After the Aggies and the Panthers first played in 1922, Alabama’s oldest continuously played high school football series appeared dead in the water the next year.
Although schedules were more suggestions than commitments back then, Clay County and Lineville were apparently supposed to play on Oct. 12 at Lineville, the Aggies’ first home game.
The Oct. 12 edition of the Lineville Headlight, the weekly newspaper serving the community at the time, carried on page 1 the announcement that the Aggies would play the Talladega “Silents”, at the time a frequently used reference to Alabama School for the Deaf.
After that came this bombshell.
“The game to have been played with Ashland (on Oct. 12) was called off Wednesday night when it was learned that Ashland did not wish to affiliate with the State High School Athletic Association to which most all the High Schools of the State belong. This reason for not affiliating lies in the fact that they have two members of their team who are not qualified to play according to the rules of the Association, one being a last year’s graduate and the other having played with another school this (year). We regret that the game had to be called off but we cannot play teams who are not lined up with the Association.”
None of that was well received across the creek in Ashland and brought a quick reply from Walter W. Gay, the first-year principal at Clay County High School. Gay’s response, in the form of an open letter, reached the Headlight in time for editor W.V. Pirkle to place it on page 1 of his Oct. 19 edition under the headline “Ashland’s Challenge To Lineville”.
Gay began his letter by stating that Lineville officials gave as their reason for canceling the game that by rule Association members could not play non-members. He followed with a query.
“We would like to know why the rules would not permit them to play (the) Ashland bunch who are not members of the Association, yet, every member of the team is a bona fide pupil of the high school, and these same rules would permit them to play the team of deaf mutes from Talladega who are also not members of the State Association. If it is a violation of the rules in one case we cannot understand why it is not in the other. We would also like to know how the Lineville bunch can play Roanoke on Friday of this week when that team also is not a member of the State Association.”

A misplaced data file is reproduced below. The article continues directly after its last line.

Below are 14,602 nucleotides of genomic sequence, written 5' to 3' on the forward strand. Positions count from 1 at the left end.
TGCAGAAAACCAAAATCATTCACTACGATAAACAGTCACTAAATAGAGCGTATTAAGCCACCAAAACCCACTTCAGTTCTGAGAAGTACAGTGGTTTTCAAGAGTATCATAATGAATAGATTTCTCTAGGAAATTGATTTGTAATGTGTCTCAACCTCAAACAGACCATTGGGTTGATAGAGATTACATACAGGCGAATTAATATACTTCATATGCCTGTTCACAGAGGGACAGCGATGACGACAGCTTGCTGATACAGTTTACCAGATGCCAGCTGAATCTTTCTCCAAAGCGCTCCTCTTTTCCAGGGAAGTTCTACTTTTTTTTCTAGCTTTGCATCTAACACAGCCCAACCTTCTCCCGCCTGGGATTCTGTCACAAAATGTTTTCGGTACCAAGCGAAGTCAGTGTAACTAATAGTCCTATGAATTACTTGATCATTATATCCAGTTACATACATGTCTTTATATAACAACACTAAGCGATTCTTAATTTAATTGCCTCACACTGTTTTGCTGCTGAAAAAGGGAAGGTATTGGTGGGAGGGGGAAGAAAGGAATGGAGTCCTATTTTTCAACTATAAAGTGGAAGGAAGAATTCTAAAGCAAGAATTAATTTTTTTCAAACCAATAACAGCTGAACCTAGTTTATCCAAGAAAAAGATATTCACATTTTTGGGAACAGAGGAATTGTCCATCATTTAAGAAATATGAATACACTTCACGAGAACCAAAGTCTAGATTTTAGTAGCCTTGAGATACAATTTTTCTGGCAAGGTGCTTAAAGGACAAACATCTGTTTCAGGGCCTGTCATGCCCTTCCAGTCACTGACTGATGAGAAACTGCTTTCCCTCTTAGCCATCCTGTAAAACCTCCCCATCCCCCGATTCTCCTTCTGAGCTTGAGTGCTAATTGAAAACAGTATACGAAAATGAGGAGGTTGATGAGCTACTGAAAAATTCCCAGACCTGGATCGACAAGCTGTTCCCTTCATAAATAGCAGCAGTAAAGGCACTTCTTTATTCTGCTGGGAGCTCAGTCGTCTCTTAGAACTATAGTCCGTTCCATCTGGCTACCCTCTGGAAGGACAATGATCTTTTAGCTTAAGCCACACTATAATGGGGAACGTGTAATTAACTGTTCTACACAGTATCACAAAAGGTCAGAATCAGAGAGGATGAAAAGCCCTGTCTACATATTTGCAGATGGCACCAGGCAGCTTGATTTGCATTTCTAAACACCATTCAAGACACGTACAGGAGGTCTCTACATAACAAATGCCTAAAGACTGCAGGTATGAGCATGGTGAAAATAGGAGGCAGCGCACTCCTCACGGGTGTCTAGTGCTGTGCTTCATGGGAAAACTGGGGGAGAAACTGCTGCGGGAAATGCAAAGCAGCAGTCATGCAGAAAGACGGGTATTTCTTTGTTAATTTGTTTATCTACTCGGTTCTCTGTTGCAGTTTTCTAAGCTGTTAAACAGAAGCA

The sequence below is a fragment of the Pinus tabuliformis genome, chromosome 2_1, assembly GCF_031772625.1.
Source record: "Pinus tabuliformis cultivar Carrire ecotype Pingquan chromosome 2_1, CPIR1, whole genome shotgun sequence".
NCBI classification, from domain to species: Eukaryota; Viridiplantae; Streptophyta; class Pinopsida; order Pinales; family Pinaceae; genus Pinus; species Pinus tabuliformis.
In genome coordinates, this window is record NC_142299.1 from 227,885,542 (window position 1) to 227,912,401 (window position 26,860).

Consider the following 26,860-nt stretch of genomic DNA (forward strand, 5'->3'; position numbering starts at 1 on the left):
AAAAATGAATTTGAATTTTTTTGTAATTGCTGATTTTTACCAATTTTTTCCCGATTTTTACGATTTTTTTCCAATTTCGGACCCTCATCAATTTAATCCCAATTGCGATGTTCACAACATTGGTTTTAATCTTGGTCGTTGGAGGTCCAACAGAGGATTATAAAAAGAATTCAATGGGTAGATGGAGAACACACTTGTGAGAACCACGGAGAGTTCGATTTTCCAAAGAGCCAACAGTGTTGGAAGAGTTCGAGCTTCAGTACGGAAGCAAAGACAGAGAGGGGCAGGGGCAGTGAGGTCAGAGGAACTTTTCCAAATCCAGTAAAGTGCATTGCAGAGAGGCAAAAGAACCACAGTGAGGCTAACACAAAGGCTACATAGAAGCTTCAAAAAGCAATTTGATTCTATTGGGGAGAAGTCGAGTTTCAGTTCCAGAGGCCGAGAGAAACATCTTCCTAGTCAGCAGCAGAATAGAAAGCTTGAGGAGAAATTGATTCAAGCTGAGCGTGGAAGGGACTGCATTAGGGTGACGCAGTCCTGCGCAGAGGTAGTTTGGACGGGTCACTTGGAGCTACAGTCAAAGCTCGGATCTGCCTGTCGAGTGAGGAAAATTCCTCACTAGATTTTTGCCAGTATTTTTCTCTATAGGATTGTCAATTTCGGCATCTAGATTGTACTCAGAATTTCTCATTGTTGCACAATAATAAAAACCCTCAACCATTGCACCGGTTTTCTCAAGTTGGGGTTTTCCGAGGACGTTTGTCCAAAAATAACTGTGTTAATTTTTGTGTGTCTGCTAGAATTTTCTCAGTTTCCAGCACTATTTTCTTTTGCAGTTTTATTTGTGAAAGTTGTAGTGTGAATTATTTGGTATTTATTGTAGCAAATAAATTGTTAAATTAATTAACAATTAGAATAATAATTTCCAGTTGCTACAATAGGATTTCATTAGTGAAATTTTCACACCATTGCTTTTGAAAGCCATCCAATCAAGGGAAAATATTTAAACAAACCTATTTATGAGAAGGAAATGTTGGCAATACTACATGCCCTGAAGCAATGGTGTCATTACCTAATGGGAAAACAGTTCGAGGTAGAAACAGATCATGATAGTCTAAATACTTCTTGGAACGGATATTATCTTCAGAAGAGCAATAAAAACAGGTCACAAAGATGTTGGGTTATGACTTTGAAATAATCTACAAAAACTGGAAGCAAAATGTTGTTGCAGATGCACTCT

Lastly, Gay issued his challenge.
“We challenge Lineville for a game of clean athletics. If your rules will permit your playing other teams out of the Association, why not give us a game?”
Weekly papers of this era were typically four to eight pages in length. Most pages contained general interest stories produced elsewhere for many such local papers, serial novels and advertising. The front page, six columns wide for the Headlight, part of an inside page and a small part of the back page carried all the local news. Local stories typically were no more than two to four column inches. Editor Pirkle allowed Gay almost a full column. It was, in other words, a big deal.
The war of words was on and J. Guy Johnson, “Director of Athletics, State Secondary Agricultural School of Lineville”, wasted no time with his answer to Gay through the Headlight’s Oct. 26 edition.
Once again, almost a full column of page 1 was devoted to the subject. This time the headline read “The Foot Ball Controversy”.
Johnson opened his letter by declaring that Association rules did not allow a member “to play a game with any accredited high school in Alabama which is not a member.”
Later, he added, “The principal of the Clay County High school gave as his reason for not joining the Association that two of his men would not be eligible under the rules of the Association and that his team is built around these two players.”
Johnson went on to acknowledge that Alabama School for the Deaf was not an Association member but asserted because it was not classified as an “accredited” high school games with Association members were allowed. He then flatly stated that Roanoke “is a member.”